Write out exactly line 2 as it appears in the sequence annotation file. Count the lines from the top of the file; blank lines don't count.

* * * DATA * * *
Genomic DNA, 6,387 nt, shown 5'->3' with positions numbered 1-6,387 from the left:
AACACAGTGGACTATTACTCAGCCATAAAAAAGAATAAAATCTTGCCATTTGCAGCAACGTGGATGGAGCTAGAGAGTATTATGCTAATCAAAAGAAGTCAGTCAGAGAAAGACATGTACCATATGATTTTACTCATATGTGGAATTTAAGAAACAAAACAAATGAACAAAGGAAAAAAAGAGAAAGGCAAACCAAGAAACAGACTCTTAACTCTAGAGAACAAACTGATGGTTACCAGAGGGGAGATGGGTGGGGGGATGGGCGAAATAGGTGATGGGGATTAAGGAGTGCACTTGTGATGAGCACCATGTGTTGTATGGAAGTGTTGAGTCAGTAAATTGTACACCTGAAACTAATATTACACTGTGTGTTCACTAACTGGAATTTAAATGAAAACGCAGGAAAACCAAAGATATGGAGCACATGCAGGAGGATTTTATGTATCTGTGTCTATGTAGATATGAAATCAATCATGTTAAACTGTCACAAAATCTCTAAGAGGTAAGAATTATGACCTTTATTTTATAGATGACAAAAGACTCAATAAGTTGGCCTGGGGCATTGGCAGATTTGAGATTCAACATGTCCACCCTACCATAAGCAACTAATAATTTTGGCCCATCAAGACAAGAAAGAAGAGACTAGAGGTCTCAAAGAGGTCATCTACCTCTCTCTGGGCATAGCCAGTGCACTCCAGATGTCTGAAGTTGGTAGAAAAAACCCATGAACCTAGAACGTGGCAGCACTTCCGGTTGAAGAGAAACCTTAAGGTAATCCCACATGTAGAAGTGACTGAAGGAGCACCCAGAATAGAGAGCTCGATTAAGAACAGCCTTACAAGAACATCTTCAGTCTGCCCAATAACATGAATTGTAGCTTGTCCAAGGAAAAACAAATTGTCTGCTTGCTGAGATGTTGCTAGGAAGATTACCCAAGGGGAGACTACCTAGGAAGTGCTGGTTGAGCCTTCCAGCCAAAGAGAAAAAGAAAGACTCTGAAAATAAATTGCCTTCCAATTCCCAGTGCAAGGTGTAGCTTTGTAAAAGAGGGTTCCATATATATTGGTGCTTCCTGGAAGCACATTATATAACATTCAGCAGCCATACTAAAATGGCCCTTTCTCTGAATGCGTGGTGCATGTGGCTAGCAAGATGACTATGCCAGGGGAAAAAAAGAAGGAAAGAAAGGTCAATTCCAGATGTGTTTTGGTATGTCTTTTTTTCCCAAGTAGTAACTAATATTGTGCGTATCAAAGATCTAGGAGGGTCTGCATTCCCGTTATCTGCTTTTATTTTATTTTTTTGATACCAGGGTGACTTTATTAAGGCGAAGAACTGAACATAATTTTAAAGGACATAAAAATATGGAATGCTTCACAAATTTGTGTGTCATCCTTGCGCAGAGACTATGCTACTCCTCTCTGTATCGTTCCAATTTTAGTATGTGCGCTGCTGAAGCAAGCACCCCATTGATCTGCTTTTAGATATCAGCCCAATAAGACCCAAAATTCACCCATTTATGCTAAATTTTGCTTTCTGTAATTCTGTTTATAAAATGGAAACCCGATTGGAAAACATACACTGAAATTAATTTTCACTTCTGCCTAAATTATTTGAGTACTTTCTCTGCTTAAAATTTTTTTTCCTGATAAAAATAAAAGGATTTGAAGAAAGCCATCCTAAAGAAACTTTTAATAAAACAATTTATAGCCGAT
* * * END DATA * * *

AACACAGTGGACTATTACTCAGCCATAAAAAAGAATAAAATCTTGCCATTTGCAGCAACGTGGATGGAGCTAGAGAGTATTATGCTAATCAAAAGAAGTCAGTCAGAGAAAGACATGTACCATATGATTTTACTCATATGTGGAATTTAAGAAACAAAACAAATGAACAAAGGAAAAAAAGAGAAAGGCAAACCAAGAAACAGACTCTTAACTCTAGAGAACAAACTGATGGTTACCAGAGGGGAGATGGGTGGGGGGATGGGCGAAATAGGTGATGGGGATTAAGGAGTGCACTTGTGATGAGCACCATGTGTTGTATGGAAGTGTTGAGTCAGTAAATTGTACACCTGAAACTAATATTACACTGTGTGTTCACTAACTGGAATTTAAATGAAAACGCAGGAAAACCAAAGATATGGAGCACATGCAGGAGGATTTTATGTATCTGTGTCTATGTAGATATGAAATCAATCATGTTAAACTGTCACAAAATCTCTAAGAGGTAAGAATTATGACCTTTATTTTATAGATGACAAAAGACTCAATAAGTTGGCCTGGGGCATTGGCAGATTTGAGATTCAACATGTCCACCCTACCATAAGCAACTAATAATTTTGGCCCATCAAGACAAGAAAGAAGAGACTAGAGGTCTCAAAGAGGTCATCTACCTCTCTCTGGGCATAGCCAGTGCACTCCAGATGTCTGAAGTTGGTAGAAAAAACCCATGAACCTAGAACGTGGCAGCACTTCCGGTTGAAGAGAAACCTTAAGGTAATCCCACATGTAGAAGTGACTGAAGGAGCACCCAGAATAGAGAGCTCGATTAAGAACAGCCTTACAAGAACATCTTCAGTCTGCCCAATAACATGAATTGTAGCTTGTCCAAGGAAAAACAAATTGTCTGCTTGCTGAGATGTTGCTAGGAAGATTACCCAAGGGGAGACTACCTAGGAAGTGCTGGTTGAGCCTTCCAGCCAAAGAGAAAAAGAAAGACTCTGAAAATAAATTGCCTTCCAATTCCCAGTGCAAGGTGTAGCTTTGTAAAAGAGGGTTCCATATATATTGGTGCTTCCTGGAAGCACATTATATAACATTCAGCAGCCATACTAAAATGGCCCTTTCTCTGAATGCGTGGTGCATGTGGCTAGCAAGATGACTATGCCAGGGGAAAAAAAGAAGGAAAGAAAGGTCAATTCCAGATGTGTTTTGGTATGTCTTTTTTTCCCAAGTAGTAACTAATATTGTGCGTATCAAAGATCTAGGAGGGTCTGCATTCCCGTTATCTGCTTTTATTTTATTTTTTTGATACCAGGGTGACTTTATTAAGGCGAAGAACTGAACATAATTTTAAAGGACATAAAAATATGGAATGCTTCACAAATTTGTGTGTCATCCTTGCGCAGAGACTATGCTACTCCTCTCTGTATCGTTCCAATTTTAGTATGTGCGCTGCTGAAGCAAGCACCCCATTGATCTGCTTTTAGATATCAGCCCAATAAGACCCAAAATTCACCCATTTATGCTAAATTTTGCTTTCTGTAATTCTGTTTATAAAATGGAAACCCGATTGGAAAACATACACTGAAATTAATTTTCACTTCTGCCTAAATTATTTGAGTACTTTCTCTGCTTAAAATTTTTTTTCCTGATAAAAATAAAAGGATTTGAAGAAAGCCATCCTAAAGAAACTTTTAATAAAACAATTTATAGCCGAT